Care That Makes You SMILE

Your smile is your trademark; it lights up your face and expresses your joy and friendliness. Put your smile in safe, experienced hands: the hands of the team at Lake Area Dentistry. Dr. Jeffery Hennigan and Dr. Nathan Bray, along with their team of hygienists and dental assistants, provide outstanding, comprehensive dental care. Your comfort and confidence is their priority. Perfect your smile with Lake Area Dentistry. We offer all aspects of General Dentistry including:

Family | Preventive | Restorative | Sedation Implant | Emergency | Minor Orthodontics Same Day Procedures

LAKE AREA DENTISTRY 337-478-8470 700 W. McNeese Street | Lake Charles January 2017

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Home & Family


Thrive Magazine for Better Living

January 2017

Throw aWINNING Super Bowl Party

by Sylvia Ney

Super Bowl LI takes place close to home in Houston this year, but if you can’t score tickets, follow these tips to throw a great Super Bowl party at home.


Plan ahead Determine how many people you can comfortably accommodate. Take into account your available seating, number of televisions, and the number of bathrooms they’ll be sharing.


create a budget


Send invitations


clean your home

Decide if you’ll be hefting the cost of the whole experience, or if you want to plan a potluck. If you expect help with food and drinks, be sure to state that clearly up front.

The easiest thing to do is send a mass photo invitation stating the time and address. Request an RSVP for ease in planning. Have guests sign up for their contributions if you are hosting potluck. Consider creating an “event” on Facebook.

Be sure your home is in decent condition when guests arrive. Welcoming them into a messy space won’t set the tone for a game day atmosphere.

January 2017


go shopping


set-up your space


include everyone


recruit help for clean up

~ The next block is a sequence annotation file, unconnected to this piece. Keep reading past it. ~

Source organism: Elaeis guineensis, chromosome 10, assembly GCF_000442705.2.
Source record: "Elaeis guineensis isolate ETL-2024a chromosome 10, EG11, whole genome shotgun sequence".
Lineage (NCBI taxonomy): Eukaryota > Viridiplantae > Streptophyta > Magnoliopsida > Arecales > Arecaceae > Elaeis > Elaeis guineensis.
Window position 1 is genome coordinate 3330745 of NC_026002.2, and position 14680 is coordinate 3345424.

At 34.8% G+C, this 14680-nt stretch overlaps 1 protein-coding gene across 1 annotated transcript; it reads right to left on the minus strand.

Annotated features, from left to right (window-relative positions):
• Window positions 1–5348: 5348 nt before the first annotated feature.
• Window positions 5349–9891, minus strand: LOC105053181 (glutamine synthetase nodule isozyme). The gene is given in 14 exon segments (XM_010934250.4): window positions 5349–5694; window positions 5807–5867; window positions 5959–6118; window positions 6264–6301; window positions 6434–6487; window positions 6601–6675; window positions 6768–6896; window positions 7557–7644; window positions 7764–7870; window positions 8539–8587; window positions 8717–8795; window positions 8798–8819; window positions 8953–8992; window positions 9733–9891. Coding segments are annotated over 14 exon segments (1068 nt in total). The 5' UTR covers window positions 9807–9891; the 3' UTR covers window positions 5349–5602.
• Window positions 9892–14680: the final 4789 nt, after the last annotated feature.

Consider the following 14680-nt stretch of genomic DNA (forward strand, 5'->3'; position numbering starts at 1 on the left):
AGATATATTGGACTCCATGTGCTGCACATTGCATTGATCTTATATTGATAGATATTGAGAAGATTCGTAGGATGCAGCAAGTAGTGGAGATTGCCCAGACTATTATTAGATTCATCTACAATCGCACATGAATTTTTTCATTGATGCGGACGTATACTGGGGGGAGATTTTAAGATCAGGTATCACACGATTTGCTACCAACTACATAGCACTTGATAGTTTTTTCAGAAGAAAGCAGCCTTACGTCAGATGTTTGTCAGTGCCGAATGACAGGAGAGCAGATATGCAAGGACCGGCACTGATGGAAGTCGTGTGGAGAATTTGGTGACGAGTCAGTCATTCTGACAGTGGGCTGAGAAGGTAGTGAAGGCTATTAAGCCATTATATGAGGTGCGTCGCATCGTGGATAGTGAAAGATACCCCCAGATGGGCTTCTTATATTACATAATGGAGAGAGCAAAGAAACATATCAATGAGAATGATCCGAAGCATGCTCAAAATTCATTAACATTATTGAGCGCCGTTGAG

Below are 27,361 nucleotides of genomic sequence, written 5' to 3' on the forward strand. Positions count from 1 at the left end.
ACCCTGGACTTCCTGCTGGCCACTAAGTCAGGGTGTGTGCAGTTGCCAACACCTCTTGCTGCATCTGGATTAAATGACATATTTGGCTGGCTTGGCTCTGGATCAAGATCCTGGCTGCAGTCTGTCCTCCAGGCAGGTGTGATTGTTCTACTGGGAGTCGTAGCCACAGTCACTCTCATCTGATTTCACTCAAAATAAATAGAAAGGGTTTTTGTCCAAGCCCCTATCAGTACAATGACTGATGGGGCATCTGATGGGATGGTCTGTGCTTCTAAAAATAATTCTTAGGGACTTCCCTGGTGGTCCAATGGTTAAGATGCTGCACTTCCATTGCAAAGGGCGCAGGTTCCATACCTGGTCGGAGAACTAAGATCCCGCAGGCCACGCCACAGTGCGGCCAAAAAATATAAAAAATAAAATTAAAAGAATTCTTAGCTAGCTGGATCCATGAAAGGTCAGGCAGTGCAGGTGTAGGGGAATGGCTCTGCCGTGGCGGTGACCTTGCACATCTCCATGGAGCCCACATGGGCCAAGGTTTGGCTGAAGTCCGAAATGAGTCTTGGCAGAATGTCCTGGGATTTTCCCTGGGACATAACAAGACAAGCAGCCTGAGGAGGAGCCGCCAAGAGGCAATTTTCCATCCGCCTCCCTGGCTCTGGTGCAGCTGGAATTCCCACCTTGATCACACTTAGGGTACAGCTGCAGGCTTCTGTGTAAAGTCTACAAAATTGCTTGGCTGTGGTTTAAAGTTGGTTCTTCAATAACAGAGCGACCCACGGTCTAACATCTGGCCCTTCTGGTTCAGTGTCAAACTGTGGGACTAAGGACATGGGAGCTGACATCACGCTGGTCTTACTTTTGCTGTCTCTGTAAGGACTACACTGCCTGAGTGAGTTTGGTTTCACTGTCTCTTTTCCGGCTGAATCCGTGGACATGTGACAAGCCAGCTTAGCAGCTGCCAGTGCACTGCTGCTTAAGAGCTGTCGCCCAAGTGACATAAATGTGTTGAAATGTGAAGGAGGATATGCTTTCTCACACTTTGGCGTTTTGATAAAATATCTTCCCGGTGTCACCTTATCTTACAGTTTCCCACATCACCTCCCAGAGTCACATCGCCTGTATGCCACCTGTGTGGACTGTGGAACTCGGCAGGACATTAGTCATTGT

If you’re ordering food like pizzas to be delivered, remember, a lot of others will do the same. Call ahead (maybe a day or two) and place your order. Otherwise, prepare hand held foods such as hot dogs, hamburgers, and sandwiches. Account for any special dietary needs or preferences such as sugar-free treats for diabetics, meat-free choices for vegetarians, beverages such as soda and juice for kids and non-drinkers, and various kinds of beer for adults. Consider providing themed paraphernalia such as team necklaces, jerseys, pom poms, flags, and even desserts. If you’ll have guests supporting both teams, have appropriate décor for both.

Organize any extra chairs or tables you’ll need for guests. Consider covering floors by food tables with disposable or easy-to-wash cloths. Have garbage bins readily available. Decorate with team names and colors. If your favorite team is playing, go all out and decorate the front door, entry way, and mailbox.

While you may have thought about having additional fun with your fellow sporting fans (such as side bets, point spreads, drinking games, “I Spy”, Team Bingo or trivia, etc), you may have non-sporting fans or kids attending and you want them to enjoy this time as well. Set aside a quiet area somewhere else in the house where they can gather and chat, rest, watch something they’d prefer to see, or just decompress from the exciting game. This is especially helpful for very young children, elderly, or those caring for them.